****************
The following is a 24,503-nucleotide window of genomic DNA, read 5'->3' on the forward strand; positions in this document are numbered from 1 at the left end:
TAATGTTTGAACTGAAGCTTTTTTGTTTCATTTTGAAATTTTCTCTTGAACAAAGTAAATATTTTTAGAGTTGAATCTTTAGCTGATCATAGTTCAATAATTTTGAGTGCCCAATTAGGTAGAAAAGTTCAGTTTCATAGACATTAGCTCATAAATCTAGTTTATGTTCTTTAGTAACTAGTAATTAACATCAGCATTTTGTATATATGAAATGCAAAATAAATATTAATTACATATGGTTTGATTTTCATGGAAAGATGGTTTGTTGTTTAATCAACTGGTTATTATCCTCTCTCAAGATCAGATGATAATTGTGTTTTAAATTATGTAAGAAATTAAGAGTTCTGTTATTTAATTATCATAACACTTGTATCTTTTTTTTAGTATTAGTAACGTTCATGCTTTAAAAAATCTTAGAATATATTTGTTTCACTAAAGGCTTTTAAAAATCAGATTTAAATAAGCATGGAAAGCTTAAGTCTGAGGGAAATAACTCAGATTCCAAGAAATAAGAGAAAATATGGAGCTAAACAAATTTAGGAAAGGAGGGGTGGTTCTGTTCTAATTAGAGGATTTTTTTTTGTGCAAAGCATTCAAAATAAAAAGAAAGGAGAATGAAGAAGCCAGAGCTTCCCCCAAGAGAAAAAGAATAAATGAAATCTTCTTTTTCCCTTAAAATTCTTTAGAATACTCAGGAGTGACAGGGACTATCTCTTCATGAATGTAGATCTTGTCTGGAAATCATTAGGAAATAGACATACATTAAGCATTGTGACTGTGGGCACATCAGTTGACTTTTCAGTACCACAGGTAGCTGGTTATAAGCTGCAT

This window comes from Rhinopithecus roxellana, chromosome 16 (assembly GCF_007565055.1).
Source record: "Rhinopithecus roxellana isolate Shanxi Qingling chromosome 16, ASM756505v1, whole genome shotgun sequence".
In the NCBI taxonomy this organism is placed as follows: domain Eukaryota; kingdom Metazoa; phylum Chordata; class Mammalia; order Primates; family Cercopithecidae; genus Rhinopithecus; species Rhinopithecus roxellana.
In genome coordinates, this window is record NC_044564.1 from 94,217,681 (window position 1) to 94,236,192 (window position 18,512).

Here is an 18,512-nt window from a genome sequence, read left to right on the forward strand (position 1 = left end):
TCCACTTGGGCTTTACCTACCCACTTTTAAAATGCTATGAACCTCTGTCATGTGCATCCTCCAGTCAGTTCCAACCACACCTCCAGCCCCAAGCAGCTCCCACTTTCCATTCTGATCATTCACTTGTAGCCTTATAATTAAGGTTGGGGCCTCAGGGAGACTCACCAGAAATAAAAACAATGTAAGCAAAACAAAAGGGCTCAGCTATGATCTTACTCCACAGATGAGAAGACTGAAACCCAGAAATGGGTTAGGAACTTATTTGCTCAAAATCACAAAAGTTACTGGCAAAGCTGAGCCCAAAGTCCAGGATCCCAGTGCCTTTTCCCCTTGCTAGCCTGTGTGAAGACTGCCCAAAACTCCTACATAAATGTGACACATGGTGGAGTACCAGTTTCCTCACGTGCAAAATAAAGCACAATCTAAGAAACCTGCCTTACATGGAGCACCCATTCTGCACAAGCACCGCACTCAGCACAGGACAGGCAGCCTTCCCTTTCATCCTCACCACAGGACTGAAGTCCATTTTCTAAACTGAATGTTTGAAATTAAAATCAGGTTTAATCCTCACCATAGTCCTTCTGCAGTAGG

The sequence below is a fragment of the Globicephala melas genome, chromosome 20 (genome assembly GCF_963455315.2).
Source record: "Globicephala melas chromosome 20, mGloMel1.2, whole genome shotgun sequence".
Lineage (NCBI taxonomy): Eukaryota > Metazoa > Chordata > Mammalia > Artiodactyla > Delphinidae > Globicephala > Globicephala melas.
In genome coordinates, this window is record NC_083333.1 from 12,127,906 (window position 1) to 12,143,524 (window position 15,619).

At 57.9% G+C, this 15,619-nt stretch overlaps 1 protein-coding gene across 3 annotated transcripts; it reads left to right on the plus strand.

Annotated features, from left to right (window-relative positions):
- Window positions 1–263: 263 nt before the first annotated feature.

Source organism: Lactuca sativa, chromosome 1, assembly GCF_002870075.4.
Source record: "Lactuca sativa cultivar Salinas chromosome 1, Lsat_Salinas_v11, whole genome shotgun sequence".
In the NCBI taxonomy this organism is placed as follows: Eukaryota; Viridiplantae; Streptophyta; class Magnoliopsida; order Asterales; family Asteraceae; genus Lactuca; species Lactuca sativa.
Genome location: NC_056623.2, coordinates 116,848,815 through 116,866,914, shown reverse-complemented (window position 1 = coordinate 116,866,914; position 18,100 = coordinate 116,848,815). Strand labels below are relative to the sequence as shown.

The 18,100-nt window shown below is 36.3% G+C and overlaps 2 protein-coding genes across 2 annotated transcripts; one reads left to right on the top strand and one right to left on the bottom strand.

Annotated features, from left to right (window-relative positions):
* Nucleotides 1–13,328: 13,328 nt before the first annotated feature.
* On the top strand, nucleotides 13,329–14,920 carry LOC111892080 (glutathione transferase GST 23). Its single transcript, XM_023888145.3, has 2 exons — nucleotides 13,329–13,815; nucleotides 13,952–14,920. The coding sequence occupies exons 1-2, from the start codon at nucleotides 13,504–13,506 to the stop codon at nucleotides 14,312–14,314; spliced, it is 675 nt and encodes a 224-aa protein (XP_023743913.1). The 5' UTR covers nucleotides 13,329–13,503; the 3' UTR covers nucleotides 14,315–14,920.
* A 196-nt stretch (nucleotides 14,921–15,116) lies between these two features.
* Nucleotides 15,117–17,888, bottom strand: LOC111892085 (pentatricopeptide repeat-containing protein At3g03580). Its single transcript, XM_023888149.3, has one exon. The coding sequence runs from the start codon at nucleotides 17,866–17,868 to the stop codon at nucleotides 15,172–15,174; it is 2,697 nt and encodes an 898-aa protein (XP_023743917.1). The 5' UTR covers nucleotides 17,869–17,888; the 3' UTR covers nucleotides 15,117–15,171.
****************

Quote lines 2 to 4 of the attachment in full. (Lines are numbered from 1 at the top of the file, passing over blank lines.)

TAATGTTTGAACTGAAGCTTTTTTGTTTCATTTTGAAATTTTCTCTTGAACAAAGTAAATATTTTTAGAGTTGAATCTTTAGCTGATCATAGTTCAATAATTTTGAGTGCCCAATTAGGTAGAAAAGTTCAGTTTCATAGACATTAGCTCATAAATCTAGTTTATGTTCTTTAGTAACTAGTAATTAACATCAGCATTTTGTATATATGAAATGCAAAATAAATATTAATTACATATGGTTTGATTTTCATGGAAAGATGGTTTGTTGTTTAATCAACTGGTTATTATCCTCTCTCAAGATCAGATGATAATTGTGTTTTAAATTATGTAAGAAATTAAGAGTTCTGTTATTTAATTATCATAACACTTGTATCTTTTTTTTAGTATTAGTAACGTTCATGCTTTAAAAAATCTTAGAATATATTTGTTTCACTAAAGGCTTTTAAAAATCAGATTTAAATAAGCATGGAAAGCTTAAGTCTGAGGGAAATAACTCAGATTCCAAGAAATAAGAGAAAATATGGAGCTAAACAAATTTAGGAAAGGAGGGGTGGTTCTGTTCTAATTAGAGGATTTTTTTTTGTGCAAAGCATTCAAAATAAAAAGAAAGGAGAATGAAGAAGCCAGAGCTTCCCCCAAGAGAAAAAGAATAAATGAAATCTTCTTTTTCCCTTAAAATTCTTTAGAATACTCAGGAGTGACAGGGACTATCTCTTCATGAATGTAGATCTTGTCTGGAAATCATTAGGAAATAGACATACATTAAGCATTGTGACTGTGGGCACATCAGTTGACTTTTCAGTACCACAGGTAGCTGGTTATAAGCTGCAT

This window comes from Rhinopithecus roxellana, chromosome 16 (assembly GCF_007565055.1).
Source record: "Rhinopithecus roxellana isolate Shanxi Qingling chromosome 16, ASM756505v1, whole genome shotgun sequence".